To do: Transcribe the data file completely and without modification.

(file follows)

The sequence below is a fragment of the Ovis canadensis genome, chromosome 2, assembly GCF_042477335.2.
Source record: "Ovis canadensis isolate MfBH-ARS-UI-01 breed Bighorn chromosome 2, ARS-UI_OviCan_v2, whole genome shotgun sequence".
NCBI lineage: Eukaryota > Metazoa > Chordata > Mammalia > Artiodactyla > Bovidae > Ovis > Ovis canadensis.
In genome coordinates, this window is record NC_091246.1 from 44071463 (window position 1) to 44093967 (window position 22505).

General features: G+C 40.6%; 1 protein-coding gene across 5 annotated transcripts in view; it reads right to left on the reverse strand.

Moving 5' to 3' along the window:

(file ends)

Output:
The sequence below is a fragment of the Ovis canadensis genome, chromosome 2, assembly GCF_042477335.2.
Source record: "Ovis canadensis isolate MfBH-ARS-UI-01 breed Bighorn chromosome 2, ARS-UI_OviCan_v2, whole genome shotgun sequence".
NCBI lineage: Eukaryota > Metazoa > Chordata > Mammalia > Artiodactyla > Bovidae > Ovis > Ovis canadensis.
In genome coordinates, this window is record NC_091246.1 from 44071463 (window position 1) to 44093967 (window position 22505).

General features: G+C 40.6%; 1 protein-coding gene across 5 annotated transcripts in view; it reads right to left on the reverse strand.

Moving 5' to 3' along the window: